# Hydostatic pressure at bottom of a cylindrical and conical tanks

## Main Question or Discussion Point

First, assumptions:
- Ignore atmospheric pressure.
- The liquid in the tanks is water with uniform density = 1g/cc.
- all tanks are sealed at the bottom and are vertically positioned.
- cross sections of the tanks are circular.

1. I have two tanks of same height (H) and same volume (V). One is cylindrical in shape and other is inverted conical. What is the pressure at the bottom of each tank?

2. I have one tank which has two parts:
Upper part is cylindrical with area = "A" and height = "H".
Lower part is an inverted cone with upper surface area = "A" (this is where it meets the cylindrical part) and the lower surface area = "a", and the height of the conical part = "h".
What is the pressure at the bottom surface of this tank?

3. I have a cylindrical tank of area "A" and height "H" with a hole in at the center of its circular bottom. The hole area is "a" and it leads to another small cylindrical tank directly below the upper tank. The height of the small lower tank = "h". What is the pressure at the bottom of the small lower tank.

4. Same question as #3 except that the hole (and the smaller tank that it leads to) at the bottom of the upper tank is not at the center, but to a side.

Thanks in advance for enlightening me!

sai_2008

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stewartcs

First, assumptions:
- Ignore atmospheric pressure.
- The liquid in the tanks is water with uniform density = 1g/cc.
- all tanks are sealed at the bottom and are vertically positioned.
- cross sections of the tanks are circular.

1. I have two tanks of same height (H) and same volume (V). One is cylindrical in shape and other is inverted conical. What is the pressure at the bottom of each tank?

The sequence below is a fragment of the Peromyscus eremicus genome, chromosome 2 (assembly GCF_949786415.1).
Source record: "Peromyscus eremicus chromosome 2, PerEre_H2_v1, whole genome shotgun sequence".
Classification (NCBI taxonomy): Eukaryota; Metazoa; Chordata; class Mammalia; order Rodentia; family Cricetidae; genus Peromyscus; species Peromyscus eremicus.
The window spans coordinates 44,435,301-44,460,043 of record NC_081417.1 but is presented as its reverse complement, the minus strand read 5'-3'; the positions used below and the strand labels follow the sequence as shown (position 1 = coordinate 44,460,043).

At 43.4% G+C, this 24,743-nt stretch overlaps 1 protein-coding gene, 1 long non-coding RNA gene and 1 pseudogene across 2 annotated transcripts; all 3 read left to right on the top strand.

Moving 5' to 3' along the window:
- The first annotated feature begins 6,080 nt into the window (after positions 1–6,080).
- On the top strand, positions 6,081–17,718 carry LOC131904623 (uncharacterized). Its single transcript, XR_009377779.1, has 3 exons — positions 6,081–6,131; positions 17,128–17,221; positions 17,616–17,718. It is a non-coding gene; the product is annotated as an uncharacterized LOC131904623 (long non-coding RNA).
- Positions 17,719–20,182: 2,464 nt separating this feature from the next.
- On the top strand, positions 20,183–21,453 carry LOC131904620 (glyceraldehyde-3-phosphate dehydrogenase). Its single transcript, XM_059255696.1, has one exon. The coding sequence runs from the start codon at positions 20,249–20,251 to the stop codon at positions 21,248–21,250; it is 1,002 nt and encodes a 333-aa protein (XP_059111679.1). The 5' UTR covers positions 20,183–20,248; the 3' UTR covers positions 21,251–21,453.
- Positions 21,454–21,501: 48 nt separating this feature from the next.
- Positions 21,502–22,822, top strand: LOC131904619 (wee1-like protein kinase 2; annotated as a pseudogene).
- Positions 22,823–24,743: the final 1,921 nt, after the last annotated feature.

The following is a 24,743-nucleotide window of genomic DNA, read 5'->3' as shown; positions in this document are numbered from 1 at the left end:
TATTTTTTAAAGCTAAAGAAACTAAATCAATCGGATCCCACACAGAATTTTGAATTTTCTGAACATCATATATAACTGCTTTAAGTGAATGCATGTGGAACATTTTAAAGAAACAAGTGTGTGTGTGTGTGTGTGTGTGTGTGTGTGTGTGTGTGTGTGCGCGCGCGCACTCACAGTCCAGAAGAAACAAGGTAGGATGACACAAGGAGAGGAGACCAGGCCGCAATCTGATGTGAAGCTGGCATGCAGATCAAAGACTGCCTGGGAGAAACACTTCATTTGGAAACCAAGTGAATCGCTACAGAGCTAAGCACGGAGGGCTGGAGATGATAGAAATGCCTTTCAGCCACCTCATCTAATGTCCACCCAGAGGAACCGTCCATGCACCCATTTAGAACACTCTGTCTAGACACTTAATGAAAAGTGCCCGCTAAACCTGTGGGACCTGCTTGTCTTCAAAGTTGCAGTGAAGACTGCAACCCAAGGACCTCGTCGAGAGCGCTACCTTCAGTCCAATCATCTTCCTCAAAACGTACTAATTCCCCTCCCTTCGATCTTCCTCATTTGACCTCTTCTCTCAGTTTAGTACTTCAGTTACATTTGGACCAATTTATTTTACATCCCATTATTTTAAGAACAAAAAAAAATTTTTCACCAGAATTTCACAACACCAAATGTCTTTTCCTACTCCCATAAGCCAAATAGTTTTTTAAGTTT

2. I have one tank which has two parts:
Upper part is cylindrical with area = "A" and height = "H".
Lower part is an inverted cone with upper surface area = "A" (this is where it meets the cylindrical part) and the lower surface area = "a", and the height of the conical part = "h".
What is the pressure at the bottom surface of this tank?

3. I have a cylindrical tank of area "A" and height "H" with a hole in at the center of its circular bottom. The hole area is "a" and it leads to another small cylindrical tank directly below the upper tank. The height of the small lower tank = "h". What is the pressure at the bottom of the small lower tank.

4. Same question as #3 except that the hole (and the smaller tank that it leads to) at the bottom of the upper tank is not at the center, but to a side.

Thanks in advance for enlightening me!

sai_2008
Is this a homework question? If so, which it sounds like it is, you'll need to show your work/thoughts first.

HINT: What is the formula for hydrostatic pressure?

CS

Is this a homework question? If so, which it sounds like it is, you'll need to show your work/thoughts first.

HINT: What is the formula for hydrostatic pressure?

CS
Hi StewartCS,

I anticipated that someone would just say its homework question and direct me to the basics. But looking closer - it is (at least, as I see it) beyond the basic hydrostatic formula thing: P = hdg.

But I will show below all my work and where I got stuck...

No, this is not a home work question - It is a home improvement project question :-D.